As I mentioned last week, we are in a new era of shortages, delays and high costs. Back when many of you engineers and purchasing agents in the mills in the United States were still watching Sesame Street, some of us were going to extraordinary lengths to get the goods our mills needed to stay on schedule and operating. You may need to start thinking this way, too--but be sure to read the safety cautions at the end of this column.
This is the month I talk about procurement. If you buyers or purchasing agents have been moping around for years, thinking you are not getting any recognition, those days are over. Suddenly, you are the center of attention. Pricing and schedule are paramount these days.
As I wrap up the energy columns for this month, I wanted to leave you with a few words of caution.
We have traditionally calculated the investment in energy projects based on savings against alternatives, fuel supply availability or regulatory requirements. What if we drag the marketing folks into the equation and ask them how much more product they could sell or what kind of a competitive advantage they could realize if they could say your facilities and products are more favorable on the carbon question than other manufacturers? Is there a piece of the economic question that could be answered with this discussion?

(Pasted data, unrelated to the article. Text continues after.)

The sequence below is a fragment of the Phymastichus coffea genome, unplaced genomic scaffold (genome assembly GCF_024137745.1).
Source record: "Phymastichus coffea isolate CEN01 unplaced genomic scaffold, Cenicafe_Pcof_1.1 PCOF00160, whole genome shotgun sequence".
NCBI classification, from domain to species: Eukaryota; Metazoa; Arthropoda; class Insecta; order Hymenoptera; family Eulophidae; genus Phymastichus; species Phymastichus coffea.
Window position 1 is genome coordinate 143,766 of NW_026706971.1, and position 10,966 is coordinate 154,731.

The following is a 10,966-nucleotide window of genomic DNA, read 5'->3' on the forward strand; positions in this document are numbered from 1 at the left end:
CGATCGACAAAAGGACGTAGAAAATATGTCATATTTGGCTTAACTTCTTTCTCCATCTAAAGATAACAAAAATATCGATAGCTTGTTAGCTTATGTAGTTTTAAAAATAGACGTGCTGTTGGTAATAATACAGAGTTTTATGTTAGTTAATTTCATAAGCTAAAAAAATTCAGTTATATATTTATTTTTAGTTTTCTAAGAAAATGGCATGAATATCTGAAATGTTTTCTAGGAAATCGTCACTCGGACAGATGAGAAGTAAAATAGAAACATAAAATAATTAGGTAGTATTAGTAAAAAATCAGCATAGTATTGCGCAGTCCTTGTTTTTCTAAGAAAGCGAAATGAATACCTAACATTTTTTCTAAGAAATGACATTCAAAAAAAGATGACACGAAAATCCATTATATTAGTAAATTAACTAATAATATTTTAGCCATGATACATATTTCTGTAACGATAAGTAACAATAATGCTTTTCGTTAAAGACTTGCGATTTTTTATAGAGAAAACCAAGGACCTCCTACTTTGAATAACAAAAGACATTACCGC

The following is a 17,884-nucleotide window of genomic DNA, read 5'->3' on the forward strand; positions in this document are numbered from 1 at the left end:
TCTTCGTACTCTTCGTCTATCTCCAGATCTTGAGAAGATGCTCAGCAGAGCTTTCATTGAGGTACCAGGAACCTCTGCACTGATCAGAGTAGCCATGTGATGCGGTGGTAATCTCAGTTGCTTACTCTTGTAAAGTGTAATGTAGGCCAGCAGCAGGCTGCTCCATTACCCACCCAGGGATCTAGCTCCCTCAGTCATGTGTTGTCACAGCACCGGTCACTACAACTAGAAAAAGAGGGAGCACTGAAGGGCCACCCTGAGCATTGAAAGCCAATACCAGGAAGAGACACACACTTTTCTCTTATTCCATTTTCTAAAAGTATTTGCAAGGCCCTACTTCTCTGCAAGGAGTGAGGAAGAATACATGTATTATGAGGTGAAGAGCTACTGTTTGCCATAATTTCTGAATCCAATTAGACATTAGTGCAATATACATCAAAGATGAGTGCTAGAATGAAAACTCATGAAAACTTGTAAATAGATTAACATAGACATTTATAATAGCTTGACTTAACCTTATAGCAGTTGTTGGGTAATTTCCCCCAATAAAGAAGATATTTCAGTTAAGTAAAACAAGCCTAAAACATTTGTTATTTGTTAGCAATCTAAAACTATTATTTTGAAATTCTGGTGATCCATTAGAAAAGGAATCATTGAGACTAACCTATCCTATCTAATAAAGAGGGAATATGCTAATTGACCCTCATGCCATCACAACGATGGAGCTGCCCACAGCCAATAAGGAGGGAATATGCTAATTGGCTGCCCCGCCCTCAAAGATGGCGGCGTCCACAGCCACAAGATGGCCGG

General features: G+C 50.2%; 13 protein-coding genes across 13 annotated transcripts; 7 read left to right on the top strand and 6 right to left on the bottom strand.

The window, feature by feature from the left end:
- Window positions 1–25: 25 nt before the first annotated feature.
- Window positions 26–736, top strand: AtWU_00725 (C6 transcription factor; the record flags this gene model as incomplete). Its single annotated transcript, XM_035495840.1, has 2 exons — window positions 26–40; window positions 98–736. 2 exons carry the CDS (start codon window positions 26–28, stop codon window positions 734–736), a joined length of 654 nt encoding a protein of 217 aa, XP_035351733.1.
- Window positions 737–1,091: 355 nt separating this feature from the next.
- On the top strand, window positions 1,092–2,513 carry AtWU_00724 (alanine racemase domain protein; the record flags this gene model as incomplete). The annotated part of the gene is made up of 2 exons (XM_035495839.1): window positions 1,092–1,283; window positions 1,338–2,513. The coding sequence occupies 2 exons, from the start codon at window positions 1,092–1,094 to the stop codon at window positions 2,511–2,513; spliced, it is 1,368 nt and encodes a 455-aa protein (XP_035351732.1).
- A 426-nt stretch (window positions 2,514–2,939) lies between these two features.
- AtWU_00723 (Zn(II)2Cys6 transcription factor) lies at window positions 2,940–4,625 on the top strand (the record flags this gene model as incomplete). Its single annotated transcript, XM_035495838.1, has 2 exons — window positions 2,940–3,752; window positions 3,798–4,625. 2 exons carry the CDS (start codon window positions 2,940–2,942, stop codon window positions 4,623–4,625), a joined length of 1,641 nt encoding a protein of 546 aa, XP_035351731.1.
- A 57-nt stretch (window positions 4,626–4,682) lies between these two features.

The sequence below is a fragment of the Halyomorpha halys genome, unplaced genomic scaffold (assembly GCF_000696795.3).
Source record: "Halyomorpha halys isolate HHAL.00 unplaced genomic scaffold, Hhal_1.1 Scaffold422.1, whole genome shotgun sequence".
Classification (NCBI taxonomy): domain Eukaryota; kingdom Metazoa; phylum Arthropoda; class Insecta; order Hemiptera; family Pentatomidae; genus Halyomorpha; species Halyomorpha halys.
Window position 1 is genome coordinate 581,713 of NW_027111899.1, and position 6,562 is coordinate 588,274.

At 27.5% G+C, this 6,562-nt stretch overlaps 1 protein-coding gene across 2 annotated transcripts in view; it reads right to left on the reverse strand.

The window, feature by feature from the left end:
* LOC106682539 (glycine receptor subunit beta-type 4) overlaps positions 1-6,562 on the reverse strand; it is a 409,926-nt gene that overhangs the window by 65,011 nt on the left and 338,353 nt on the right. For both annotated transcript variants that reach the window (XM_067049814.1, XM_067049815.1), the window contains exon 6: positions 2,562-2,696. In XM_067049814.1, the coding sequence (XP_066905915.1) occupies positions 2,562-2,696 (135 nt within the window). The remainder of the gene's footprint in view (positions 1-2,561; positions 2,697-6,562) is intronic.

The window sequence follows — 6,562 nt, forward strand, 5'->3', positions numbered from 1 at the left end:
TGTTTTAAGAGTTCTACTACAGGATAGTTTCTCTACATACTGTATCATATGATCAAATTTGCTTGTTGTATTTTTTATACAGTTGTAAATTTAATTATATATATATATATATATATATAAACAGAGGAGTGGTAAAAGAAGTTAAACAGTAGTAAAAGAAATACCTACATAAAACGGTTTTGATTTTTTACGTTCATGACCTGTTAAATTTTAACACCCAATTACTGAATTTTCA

For decades I have been saying the pulp and paper industry is one of the most exciting sectors in the manufacturing world. It is full of surprises, never ceases to be entertaining and is continually offering new ways to succeed. Now an outfit called Allrise Capital has once again reinforced my beliefs in this thinking.
Here in the United States, with a change in administrations, there is often a change in energy policy. It seems no different this time. If you will recall, many times I have said all energy policy is political. This has not changed. My confidential touchstone on energy activity tells me energy research requests are up, too.